Data from an unpublished study that was released in 2003 showed that patients treated by hospitalist/ pharmacist teams had a 23 percent shorter length of stay, a 21 percent lower cost of medications and 1.5 fewer medications per patient than patients treated by private attending physicians. In addition, the average drug cost per case was 29 percent lower, and patients needed IV antibiotics for 1.5 fewer days.
Saeed Syed, MD, a hospitalist with Cogent Healthcare Inc. who led the study, concedes that it’s difficult to separate the impact of the hospitalist model and the impact of the hospitalist/pharmacist teams, noting that his hospitalist service would have achieved at least some of those gains even without the help of pharmacists. Nonetheless, he believes pharmacists play a vital role at a patient’s bedside, and that his study points to that value.
“So many things come up in those discussions,” Dr. Syed says, “whether dosages are correct, whether the patient might benefit from another medication, possible drug interactions. We’re able to immediately follow up on any recommendations. It translates into patients leaving the hospital earlier and a lower cost of care.”
The hospital was so impressed by the study’s results, in fact, that after the research was released, it put a staff pharmacist on every floor to be more accessible to all the physicians. While Dr. Syed says that proximity helps improve the relationship between physicians and pharmacists, he would like to see staff pharmacists rounding with private physicians, not just hospitalists.
He acknowledges that idea would raise eyebrows among hospital administrators not only about costs, but workforce issues. “Right now,” Dr. Syed says, “this isn’t possible. There just aren’t enough pharmacists to go around.”
The staffing situation might not improve anytime soon at Brookhaven, or at any other hospital. A recent survey by the Pharmacy Manpower Project Inc., a nonprofit coalition of pharmaceutical, professional and trade organizations, says that many pharmacists are approaching retirement age (more than 40 percent of all male pharmacists are over 55) and pharmacists of all ages are choosing to work shorter hours.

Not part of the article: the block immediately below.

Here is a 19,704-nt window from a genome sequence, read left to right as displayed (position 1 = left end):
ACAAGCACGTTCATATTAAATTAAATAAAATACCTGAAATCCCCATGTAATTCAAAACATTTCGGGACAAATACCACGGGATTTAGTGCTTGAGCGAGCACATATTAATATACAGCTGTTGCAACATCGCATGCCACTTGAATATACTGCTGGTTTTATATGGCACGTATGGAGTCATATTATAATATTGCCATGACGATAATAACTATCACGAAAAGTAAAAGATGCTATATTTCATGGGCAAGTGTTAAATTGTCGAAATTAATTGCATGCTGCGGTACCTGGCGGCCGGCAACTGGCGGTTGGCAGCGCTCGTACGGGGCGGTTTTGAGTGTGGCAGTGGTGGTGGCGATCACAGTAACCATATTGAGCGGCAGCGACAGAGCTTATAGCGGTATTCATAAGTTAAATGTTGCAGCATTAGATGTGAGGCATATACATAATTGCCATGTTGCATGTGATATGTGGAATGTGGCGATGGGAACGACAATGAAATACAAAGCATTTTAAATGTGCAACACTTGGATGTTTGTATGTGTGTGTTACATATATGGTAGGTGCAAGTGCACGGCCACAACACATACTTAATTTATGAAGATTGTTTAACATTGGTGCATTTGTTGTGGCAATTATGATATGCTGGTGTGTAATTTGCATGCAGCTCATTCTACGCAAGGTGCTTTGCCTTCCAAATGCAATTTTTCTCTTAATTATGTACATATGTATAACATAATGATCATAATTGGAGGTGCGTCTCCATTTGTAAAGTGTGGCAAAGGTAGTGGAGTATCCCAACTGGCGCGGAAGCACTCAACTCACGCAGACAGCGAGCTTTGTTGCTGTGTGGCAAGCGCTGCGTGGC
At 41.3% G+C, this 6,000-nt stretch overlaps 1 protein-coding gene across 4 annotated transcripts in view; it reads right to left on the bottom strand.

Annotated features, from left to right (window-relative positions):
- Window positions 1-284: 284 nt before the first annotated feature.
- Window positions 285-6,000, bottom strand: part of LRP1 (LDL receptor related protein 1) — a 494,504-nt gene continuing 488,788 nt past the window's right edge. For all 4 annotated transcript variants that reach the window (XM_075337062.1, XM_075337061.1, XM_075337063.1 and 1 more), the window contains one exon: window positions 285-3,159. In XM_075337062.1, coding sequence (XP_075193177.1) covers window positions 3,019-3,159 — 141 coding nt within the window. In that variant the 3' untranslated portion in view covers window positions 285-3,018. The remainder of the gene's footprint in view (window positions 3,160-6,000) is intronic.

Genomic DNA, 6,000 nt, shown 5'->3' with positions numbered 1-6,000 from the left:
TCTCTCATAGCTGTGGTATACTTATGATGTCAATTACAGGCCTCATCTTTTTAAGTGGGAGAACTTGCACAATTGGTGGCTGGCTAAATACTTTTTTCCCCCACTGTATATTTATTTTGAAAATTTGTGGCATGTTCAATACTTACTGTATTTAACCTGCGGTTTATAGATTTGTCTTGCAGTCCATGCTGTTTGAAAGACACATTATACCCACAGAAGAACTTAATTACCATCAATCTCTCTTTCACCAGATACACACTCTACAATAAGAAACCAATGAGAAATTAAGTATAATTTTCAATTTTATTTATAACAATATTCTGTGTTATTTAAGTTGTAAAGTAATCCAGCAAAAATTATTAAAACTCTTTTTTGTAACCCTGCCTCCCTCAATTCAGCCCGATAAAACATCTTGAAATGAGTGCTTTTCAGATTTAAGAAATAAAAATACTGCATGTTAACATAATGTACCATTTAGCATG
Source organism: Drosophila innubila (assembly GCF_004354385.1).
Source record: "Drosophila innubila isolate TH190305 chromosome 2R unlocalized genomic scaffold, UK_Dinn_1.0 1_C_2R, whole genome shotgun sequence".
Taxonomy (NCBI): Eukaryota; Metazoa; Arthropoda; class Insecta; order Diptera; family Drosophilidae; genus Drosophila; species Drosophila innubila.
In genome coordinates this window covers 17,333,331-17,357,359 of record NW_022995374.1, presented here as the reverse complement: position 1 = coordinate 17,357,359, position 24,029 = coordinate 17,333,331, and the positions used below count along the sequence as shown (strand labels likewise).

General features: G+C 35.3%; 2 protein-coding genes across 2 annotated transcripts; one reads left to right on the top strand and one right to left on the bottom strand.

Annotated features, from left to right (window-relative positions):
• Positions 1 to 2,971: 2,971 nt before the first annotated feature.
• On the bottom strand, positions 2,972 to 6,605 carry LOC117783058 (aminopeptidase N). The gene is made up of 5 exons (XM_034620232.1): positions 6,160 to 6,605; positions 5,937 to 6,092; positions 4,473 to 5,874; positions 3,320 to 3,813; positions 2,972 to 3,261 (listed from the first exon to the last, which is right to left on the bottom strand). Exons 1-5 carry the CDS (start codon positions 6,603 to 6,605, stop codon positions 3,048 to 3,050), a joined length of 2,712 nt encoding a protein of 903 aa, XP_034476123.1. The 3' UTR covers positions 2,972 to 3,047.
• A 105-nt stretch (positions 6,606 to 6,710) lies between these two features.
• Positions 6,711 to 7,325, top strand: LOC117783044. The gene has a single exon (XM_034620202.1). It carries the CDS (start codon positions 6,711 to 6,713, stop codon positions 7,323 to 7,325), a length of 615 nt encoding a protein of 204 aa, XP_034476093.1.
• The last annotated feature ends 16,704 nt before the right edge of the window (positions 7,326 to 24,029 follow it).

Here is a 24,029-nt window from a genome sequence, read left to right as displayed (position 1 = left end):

With 100 pharmacy schools in the United States graduating 80 to 100 students a year, hospitals find themselves struggling to compete with industry and retail practice settings, which often offer better starting salaries, to fill vacant positions.
Going beyond rounds
Even when there aren’t enough pharmacists to round with every physician, hospitals are discovering other forms of collaboration to reduce inappropriate medication use and prevent errors.
At Atlanta Medical Center, for example, a committee of hospitalists and pharmacists examines issues of antibiotic overuse. Dr. Lovett took this step last year after noticing during chart reviews that many patients were receiving antibiotics when there was no indication for them. That raises not only concerns about the inappropriate use of medications, but antibiotic resistance.
The committee created guidelines for the use of antibiotics and antifungals, and pharmacists were asked to take a greater role in monitoring the use of antibiotics. “We were able to create an awareness of this issue that wasn’t there before,” says Dr. Lovett.
In less than a year, the initiative has had a significant impact. While antibiotics used to account for 25 percent of the hospital’s total medication costs, that figure has dropped to 15 percent. The committee is now working on designing an antibiotic order form that will require every physician to document the reason for the antibiotic, as well as information about the drug’s dose and duration.
Dr. Lovett concedes that for some physicians, this level of pharmacist interaction may be a little too close for comfort. “Any time you allow a nonphysician to enter into the care of a patient,” he says, “there’s always a fear that you are losing control.” He was able to convince hospitalists of the benefits of collaboration, however, by pointing to results fairly soon after the initiative was implemented. Just three months after the hospital introduced guidelines for antibiotics and antifungals, for example, antifungal use significantly dropped. “Just that result convinced a lot of people,” says Dr. Lovett.